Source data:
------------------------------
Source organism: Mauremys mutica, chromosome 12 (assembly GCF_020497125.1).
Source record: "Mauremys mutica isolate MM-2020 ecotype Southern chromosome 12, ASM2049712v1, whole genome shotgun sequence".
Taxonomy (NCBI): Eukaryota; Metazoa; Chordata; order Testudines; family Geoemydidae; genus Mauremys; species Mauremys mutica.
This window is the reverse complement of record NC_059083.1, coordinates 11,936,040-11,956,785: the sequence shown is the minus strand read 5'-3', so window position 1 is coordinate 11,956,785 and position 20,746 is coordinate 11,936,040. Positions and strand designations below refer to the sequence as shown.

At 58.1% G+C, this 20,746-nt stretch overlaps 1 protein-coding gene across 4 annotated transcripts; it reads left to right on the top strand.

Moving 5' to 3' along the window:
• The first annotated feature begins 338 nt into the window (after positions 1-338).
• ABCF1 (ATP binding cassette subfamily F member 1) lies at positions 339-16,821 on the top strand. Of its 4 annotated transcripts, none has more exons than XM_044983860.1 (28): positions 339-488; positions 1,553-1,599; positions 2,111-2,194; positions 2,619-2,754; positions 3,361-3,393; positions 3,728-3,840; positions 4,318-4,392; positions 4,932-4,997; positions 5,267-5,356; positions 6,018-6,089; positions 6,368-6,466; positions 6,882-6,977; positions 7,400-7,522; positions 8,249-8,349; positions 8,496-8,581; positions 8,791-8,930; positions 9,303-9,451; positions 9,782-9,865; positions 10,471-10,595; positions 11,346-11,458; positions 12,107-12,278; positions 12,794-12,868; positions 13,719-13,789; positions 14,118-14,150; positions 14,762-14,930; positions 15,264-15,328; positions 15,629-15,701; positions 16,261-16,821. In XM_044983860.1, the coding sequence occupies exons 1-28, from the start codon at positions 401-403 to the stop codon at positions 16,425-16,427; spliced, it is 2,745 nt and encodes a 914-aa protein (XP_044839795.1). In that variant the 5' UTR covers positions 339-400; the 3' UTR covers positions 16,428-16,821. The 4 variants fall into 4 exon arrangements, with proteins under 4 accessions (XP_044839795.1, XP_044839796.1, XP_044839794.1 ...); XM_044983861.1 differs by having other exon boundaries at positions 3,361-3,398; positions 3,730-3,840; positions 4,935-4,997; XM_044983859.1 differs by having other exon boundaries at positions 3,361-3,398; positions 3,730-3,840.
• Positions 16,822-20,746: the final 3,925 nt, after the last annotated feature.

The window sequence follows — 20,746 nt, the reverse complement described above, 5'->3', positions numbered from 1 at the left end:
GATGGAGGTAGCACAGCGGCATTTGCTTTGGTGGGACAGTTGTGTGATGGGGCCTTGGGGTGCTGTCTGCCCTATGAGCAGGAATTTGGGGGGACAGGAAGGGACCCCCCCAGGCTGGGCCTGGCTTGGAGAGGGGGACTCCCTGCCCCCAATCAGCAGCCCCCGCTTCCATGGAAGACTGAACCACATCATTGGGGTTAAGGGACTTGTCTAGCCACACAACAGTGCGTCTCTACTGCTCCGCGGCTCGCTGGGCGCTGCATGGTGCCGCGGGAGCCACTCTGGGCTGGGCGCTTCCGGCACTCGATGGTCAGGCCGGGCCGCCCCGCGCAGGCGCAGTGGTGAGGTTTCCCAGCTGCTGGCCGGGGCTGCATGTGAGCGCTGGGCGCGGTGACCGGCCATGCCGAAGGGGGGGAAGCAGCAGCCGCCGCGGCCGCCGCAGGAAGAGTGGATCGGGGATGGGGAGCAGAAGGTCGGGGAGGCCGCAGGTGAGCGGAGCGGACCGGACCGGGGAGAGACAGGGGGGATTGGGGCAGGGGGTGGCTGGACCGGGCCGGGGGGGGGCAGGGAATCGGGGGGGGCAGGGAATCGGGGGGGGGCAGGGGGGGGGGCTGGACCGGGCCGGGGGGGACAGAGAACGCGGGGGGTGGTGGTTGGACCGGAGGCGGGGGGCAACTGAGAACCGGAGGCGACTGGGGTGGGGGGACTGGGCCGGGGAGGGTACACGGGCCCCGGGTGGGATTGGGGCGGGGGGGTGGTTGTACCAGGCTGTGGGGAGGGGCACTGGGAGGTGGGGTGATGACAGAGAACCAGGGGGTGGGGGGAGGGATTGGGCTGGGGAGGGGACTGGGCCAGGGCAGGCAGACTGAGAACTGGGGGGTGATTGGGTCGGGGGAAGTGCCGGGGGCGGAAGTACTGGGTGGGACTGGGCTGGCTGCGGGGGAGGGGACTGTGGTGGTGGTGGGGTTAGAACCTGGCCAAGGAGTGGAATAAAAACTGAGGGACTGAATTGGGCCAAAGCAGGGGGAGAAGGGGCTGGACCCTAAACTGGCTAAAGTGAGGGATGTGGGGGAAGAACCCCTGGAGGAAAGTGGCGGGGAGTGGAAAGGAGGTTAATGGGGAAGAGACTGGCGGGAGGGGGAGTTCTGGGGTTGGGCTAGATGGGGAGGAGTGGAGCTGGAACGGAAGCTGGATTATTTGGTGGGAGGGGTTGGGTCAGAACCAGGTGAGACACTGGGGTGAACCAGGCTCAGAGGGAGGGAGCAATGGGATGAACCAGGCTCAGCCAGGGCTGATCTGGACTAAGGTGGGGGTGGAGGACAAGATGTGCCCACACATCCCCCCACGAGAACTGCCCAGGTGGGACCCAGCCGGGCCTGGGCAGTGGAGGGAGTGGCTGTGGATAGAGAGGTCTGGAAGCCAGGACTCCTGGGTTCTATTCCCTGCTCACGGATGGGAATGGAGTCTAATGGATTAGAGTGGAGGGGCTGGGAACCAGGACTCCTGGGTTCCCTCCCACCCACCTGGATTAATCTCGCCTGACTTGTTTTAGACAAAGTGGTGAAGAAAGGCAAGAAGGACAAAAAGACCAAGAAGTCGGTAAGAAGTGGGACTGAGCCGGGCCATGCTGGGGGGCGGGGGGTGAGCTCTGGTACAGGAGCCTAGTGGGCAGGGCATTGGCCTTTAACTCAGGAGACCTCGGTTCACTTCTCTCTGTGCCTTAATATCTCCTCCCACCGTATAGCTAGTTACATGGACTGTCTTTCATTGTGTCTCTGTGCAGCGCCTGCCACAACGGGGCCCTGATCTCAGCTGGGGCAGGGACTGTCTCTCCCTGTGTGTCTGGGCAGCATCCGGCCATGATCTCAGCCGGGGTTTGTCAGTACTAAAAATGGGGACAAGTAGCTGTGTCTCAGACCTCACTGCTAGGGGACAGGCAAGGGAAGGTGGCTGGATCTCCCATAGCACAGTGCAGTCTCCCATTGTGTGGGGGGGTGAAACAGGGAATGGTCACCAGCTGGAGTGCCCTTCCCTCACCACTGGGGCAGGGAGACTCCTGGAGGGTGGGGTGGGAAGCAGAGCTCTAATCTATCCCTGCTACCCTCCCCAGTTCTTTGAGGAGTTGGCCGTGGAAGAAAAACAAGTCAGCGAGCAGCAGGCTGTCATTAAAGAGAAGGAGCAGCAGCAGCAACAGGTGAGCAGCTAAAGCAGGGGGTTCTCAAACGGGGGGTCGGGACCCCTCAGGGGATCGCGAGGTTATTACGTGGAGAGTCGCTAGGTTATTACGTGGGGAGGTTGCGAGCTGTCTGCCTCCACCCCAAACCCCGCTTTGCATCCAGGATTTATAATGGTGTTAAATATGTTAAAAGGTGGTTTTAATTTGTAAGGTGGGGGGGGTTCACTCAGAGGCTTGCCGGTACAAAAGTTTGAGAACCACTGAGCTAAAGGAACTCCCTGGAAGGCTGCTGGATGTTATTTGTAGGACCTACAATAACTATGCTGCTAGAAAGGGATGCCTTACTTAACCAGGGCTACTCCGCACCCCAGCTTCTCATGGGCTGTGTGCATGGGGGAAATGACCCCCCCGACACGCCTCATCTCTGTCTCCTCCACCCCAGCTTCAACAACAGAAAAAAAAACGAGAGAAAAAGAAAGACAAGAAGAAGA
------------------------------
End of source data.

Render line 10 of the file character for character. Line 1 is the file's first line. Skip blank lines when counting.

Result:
The window sequence follows — 20,746 nt, the reverse complement described above, 5'->3', positions numbered from 1 at the left end: